Texas Gauntlet: Words are Cheap in a Sport that's Broke
Last December the Austin Track Club presented the Professional Track & Field Summit. Our speakers included some of the most successful athletes and prominent personalities in our sport: Adam Nelson, Keith Hanson, Amy Acuff, Lauren Fleshman, and Jack Wickens among others. The idea for the Summit was born when then-club manager Jake Morse and I realized that everyone we talked to - regardless of where they were in the country, what they did in or for the sport or how long they had been involved with track - were identifying the same problems and obstacles to athletes’ financial success. Our goal for the Summit was to get the sports’ influencers in one room to do one final round of problem identification and taking stock of what has failed in the past. We put the conference on Flotrack so the entire track community could get on the same page. With everyone aligned, 2013 would be the year where we move past fierce denunciations and airy dreams into the realm of actions and results.
As we approach one year on from the Summit, I think it’s fair to declare it a failure.
Last year, logos were the hot topic. This summer the sport found its new point of contention in the role of elite athletes at participation road races, thanks to the latest bête noire, the Competitor Group. Since CGI’s announcement, the usual poobahs of our punditocracy have taken to their keyboards to cast blame, fling accusations, and rally the troops. Every week is another series of volley and counterattack. But who’s taking action once they log out of Wordpress? Who’s putting the time, money and effort into the day-to-day grind of making these pie-in-the-sky concepts come to life? “If we could just get track and field on TV, with knowledgeable and entertaining commentators, and lots of sponsorship money, and teams that people love, we’ll be all set!” True, and not impossible. But it is a long, grueling, grinding road to get there. A very few people are doing it. They’re the ones we should be hearing more about. They don’t need idea factories or to be told what would be totally awesome. What they need to hear is “What can I do to help? I have an audience - how can I bring them to you?”
Anyone who follows politics knows what I’m talking about. It’s easy to get wrapped up in fiery speeches, chanting catchy slogans, getting into Twitter wars and lambasting your opponent while your candidate promises to blaze the path into the future. But if you’re lucky enough to win on Election Day, you have a surprise just around the corner. “Four more years! Four more years!” gets the blood flowing far more than chamber of commerce meetings and “If we attach a rider for a 3% reduction in funding over the next 2 quarters, then we can agree to back their motion for the highway bill.” That’s how the promises and the passion of campaign season become a reality. It’s tedious, frustrating, frequently disillusioning. And it’s every bit as invisible as it is essential.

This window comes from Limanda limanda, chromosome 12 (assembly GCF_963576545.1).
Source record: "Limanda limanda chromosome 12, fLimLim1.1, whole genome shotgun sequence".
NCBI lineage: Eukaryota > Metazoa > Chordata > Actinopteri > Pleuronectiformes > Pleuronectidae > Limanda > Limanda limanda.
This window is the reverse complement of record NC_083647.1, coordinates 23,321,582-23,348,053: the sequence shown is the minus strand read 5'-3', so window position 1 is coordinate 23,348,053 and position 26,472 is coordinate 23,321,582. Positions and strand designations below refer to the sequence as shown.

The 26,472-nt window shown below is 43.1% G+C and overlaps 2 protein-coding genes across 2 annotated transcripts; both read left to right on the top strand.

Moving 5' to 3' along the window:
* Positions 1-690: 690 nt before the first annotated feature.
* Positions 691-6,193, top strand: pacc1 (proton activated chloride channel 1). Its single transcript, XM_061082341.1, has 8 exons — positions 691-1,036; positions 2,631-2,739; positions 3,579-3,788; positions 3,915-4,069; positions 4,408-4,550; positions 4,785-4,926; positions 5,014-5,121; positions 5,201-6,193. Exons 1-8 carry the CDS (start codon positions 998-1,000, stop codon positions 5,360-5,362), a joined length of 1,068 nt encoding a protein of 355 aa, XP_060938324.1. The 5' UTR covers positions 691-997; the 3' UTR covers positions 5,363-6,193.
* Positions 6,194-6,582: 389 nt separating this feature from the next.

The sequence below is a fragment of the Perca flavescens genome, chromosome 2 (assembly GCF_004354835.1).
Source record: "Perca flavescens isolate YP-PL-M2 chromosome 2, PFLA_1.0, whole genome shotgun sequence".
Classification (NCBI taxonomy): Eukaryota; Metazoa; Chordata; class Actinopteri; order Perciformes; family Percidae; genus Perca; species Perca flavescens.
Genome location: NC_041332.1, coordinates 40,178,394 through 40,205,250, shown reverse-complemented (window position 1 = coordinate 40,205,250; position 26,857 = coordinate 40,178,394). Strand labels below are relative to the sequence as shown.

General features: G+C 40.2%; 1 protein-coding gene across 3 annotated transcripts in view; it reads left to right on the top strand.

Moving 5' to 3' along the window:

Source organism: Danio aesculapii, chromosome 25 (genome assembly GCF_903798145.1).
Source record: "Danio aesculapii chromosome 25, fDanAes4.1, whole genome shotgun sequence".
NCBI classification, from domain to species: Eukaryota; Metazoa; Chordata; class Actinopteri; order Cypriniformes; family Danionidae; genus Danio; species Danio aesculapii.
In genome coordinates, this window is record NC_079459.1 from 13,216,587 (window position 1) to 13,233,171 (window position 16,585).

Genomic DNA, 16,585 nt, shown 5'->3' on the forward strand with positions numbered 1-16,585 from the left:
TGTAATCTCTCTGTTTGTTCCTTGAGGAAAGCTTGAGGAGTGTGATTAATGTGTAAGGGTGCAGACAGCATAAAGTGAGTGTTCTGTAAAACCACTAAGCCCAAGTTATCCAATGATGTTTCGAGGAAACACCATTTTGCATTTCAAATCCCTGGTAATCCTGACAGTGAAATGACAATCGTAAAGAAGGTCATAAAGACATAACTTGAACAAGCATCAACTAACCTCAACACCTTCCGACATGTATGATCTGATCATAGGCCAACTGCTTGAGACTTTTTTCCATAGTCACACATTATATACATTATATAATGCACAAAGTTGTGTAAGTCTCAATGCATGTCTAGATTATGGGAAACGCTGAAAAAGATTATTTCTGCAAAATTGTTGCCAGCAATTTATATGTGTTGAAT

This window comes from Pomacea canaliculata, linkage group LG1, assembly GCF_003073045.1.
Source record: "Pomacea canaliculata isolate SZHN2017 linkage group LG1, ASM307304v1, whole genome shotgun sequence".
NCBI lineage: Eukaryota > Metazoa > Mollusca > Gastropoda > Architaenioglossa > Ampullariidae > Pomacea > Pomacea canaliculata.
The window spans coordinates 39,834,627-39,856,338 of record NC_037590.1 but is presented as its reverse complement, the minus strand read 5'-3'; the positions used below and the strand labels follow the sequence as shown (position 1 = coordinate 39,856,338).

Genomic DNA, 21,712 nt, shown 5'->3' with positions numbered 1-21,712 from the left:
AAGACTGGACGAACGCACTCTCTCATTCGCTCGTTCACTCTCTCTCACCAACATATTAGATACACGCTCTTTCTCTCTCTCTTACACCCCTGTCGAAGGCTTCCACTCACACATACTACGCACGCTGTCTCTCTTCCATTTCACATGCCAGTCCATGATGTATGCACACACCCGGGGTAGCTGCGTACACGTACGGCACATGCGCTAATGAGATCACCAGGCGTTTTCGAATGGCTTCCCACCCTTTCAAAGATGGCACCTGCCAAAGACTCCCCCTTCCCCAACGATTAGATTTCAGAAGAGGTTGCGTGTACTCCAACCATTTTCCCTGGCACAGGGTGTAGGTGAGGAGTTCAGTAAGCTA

If you want to change the track and field world, go commit to a race, meet or club. Work on the committee that will deal with street closures, local noise ordinances or port-a-john and trash can rentals. Hit the sponsorship trail and learn what it’s like to have hours of research and prospecting result in 90% of your prospects not even returning your e-mails or calls, 5% reject you outright, and 5% give you a glimmer of hope. With that latter 5%, learn what is required of a sponsored property in 2013 to create value and relevance for a sponsor. Logo placements? Good luck with that. If you have a popular blog, highlight the people and events that are advancing the sport. Talk about races like Re:Run San Diego, which exploded the paradigm for track meets, or Bring Back the Mile and their affiliates. Those are groups that work every day, investing their time and money, at the most mundane tasks to get to the point in 2016 when they’ll present a race that makes you say “I so had that idea in 2013.” I’m sure you did, but you had no idea what it would take to get there.
We have an old saying down here in Texas: Put up or shut up. If you think your idea is worth sharing with your readership, then I will match your confidence by offering to work with you to bring it to reality. Got an idea for a race? Let’s make it happen, right here in Austin. Know a way to attract sponsors and make this sport valuable? Let’s hash it out and start the legwork. Are you looking to highlight some good news in your blog, someone who is working to make all this happen? I’ll happily set you up with a round of introductions. Think the answer lies in better commentators? We’ll work with you to set up auditions and media training to create the Chris Berman of track and field. Whatever. It. Takes.
Austin is the start-up and risk-taking capital of the world - track and field will not be an exception. Hopefully the next time I hear from you will be at email@example.com.